Kazuo Ishiguro's latest recalls the plays and novels of Samuel Beckett. It's a masterful blend of fantasy, Arthurian romance, myth, legend and postmodern absurdity — and it's unforgettable.
Put down that screen: today's the day to celebrate holding a bound book in your hands. For World Book Day, we bring you a roundup of stories and reading lists.
The Devil in the White City author Erik Larson turns his attention to the sinking of the liner Lusitania almost 100 years ago — a turning point that helped bring the United States into World War I.
Thomas McGuane's new story collection gives us a large cast of Big Sky dreamers, schemers and down-and-outs. Reviewer Alan Cheuse says it's a fascinating portrait of the state — with bonus bears.
Gordon co-founded Sonic Youth with Thurston Moore. When their marriage broke up in 2011, so did the band. Gordon talks about rebuilding her life, writing her memoir and her new band Body/Head.
Writer and photographer Syreeta McFadden says that when she's challenged to prove the existence of everyday racism, she directs friends, allies and enemies to Claudia Rankine's powerful Citizen.
The sixth volume of C.J. Sansom's Shardlake mysteries is set during the last days of England's King Henry VIII, as a potentially explosive religious manuscript written by his queen has gone missing.
Kazuo Ishiguro's latest novel is set in a mythical Arthurian England. But though the premise was promising, the book is too vague to make much of an impact.
In his new book, Kevin Carey envisions a future in which online education programs solve two of colleges' biggest problems: costs and admissions.
T. Geronimo Johnson's latest follows four Berkeley students who take an American history class that leads to disaster. It's an ambitious book about race that wants to say something big about America.
Hell is actually a bureaucracy in Simon Kurt Unsworth's debut novel. Reviewer Jason Heller says the tale of a demonic murder investigation starts strong but gets mired in the details of infernal life.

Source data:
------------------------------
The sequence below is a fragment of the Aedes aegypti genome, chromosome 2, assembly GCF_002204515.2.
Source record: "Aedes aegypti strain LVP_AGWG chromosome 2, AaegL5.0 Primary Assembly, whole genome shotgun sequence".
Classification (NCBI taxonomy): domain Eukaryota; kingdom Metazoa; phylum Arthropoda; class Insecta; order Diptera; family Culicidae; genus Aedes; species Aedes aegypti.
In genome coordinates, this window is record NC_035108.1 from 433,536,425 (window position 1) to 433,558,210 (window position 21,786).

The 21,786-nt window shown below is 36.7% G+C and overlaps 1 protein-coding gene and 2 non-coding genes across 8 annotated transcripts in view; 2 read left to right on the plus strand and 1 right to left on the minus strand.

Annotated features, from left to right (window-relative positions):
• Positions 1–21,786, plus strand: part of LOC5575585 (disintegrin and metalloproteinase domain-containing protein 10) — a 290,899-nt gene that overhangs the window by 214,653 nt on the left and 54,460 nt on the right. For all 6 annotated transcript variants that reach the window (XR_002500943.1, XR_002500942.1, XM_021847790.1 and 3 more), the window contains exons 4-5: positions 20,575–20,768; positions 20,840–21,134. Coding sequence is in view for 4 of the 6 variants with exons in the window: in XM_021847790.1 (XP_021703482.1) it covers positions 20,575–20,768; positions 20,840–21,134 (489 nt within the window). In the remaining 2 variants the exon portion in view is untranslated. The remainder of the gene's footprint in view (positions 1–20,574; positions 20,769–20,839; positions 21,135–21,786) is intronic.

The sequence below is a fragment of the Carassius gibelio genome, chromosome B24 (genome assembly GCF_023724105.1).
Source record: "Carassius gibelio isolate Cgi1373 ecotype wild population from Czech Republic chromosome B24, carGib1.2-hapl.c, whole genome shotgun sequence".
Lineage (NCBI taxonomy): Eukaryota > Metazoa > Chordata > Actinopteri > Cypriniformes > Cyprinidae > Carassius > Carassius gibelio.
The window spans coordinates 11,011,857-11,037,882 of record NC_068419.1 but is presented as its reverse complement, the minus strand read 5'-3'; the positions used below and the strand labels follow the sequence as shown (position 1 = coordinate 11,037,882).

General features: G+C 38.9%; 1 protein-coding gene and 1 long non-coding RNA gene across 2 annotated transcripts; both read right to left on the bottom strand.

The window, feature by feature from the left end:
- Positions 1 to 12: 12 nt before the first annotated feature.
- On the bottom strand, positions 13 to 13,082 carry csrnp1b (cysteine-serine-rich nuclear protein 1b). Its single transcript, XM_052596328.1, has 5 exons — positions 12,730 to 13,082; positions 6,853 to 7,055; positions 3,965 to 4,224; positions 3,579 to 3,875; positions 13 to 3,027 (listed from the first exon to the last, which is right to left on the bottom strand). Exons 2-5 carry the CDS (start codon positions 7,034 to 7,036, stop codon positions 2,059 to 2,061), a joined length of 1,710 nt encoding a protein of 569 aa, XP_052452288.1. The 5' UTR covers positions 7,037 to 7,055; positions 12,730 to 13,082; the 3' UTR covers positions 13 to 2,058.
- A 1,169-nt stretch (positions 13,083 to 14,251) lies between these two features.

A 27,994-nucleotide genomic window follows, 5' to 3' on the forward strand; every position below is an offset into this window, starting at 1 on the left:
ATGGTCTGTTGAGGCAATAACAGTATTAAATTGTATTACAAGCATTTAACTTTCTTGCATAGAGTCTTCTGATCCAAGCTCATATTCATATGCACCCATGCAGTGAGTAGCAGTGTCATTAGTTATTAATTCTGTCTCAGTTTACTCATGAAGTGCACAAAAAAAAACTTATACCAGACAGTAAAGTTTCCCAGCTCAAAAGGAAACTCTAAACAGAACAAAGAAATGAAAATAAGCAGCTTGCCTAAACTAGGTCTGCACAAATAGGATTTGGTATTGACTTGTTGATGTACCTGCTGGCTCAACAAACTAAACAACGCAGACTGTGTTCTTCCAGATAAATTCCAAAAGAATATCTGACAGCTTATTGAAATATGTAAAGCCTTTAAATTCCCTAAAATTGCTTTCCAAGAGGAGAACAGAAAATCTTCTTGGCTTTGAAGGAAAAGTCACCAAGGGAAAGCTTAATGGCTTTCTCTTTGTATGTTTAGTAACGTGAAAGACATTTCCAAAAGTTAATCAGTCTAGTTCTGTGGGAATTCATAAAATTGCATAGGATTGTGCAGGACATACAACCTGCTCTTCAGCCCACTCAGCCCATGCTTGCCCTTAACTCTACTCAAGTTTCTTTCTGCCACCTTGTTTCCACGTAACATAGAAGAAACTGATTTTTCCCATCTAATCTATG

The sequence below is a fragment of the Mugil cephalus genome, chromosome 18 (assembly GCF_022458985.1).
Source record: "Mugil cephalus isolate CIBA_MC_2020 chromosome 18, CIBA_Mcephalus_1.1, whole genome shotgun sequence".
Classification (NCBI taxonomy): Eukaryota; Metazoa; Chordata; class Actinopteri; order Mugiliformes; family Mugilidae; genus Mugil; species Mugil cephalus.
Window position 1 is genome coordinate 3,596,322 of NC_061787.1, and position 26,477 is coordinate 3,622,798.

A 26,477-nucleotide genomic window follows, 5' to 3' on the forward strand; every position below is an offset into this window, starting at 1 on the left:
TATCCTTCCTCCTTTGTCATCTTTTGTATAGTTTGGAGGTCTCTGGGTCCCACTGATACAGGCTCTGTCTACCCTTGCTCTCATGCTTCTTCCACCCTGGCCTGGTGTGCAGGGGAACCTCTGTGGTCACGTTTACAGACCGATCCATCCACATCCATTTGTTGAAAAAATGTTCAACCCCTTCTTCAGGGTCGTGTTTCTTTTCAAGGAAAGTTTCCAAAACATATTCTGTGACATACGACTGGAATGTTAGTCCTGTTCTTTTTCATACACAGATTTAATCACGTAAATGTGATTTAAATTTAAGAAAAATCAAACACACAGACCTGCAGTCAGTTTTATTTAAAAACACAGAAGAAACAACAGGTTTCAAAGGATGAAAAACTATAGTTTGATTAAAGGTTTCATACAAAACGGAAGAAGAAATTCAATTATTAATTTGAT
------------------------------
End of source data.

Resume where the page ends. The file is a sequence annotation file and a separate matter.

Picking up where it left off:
Writer Sarah Manguso has been a compulsive diarist since childhood; her new memoir documents the ways motherhood has changed her writing. Critic Heller McAlpin says it's full of lovely observations.
The game Charles Darrow sold in the 1930s bore a striking resemblance to a game Lizzie Magie patented in 1904. In The Monopolists, Mary Pilon tells Monopoly's origin story.
Offutt's late father went from running a small insurance agency to writing more than 400 books, mostly pornography. The writer tells Fresh Air his dad believed he would be "extremely famous" for it.
Francis Falbo, sad sack hero of Know Your Beholder, hasn't shaved in weeks. His wife's left him, his mom's died, his band's fallen apart. Good thing his author, Adam Rapp, has kept his sense of humor.
Paul Beatty takes no prisoners in this tale of two men trying to save their dying town through provocative moves like reinstituting segregation. Critic Michael Schaub calls it a comic masterpiece.
In his novel She Will Build Him a City, Raj Kamal Jha weaves the reality he sees as a journalist in New Delhi — where many gravitate looking for a better future — into a fictional, magical world.
One of rock music's most loved, feared and prolific scribes, the 72-year-old Christgau says he knew early on that he liked criticism better than journalism: "I didn't want to get into people's faces."
Margaret Drabble's The Millstone, set in the 1960s, tells the story of a young, unmarried woman who finds herself pregnant. Author Tessa Hadley says this 50-year-old novel is a weekend must-read.
Racial tensions between blacks and whites are at the heart of the "Ol' Man River" musical. Asian-American actors say it doesn't make sense to get on board.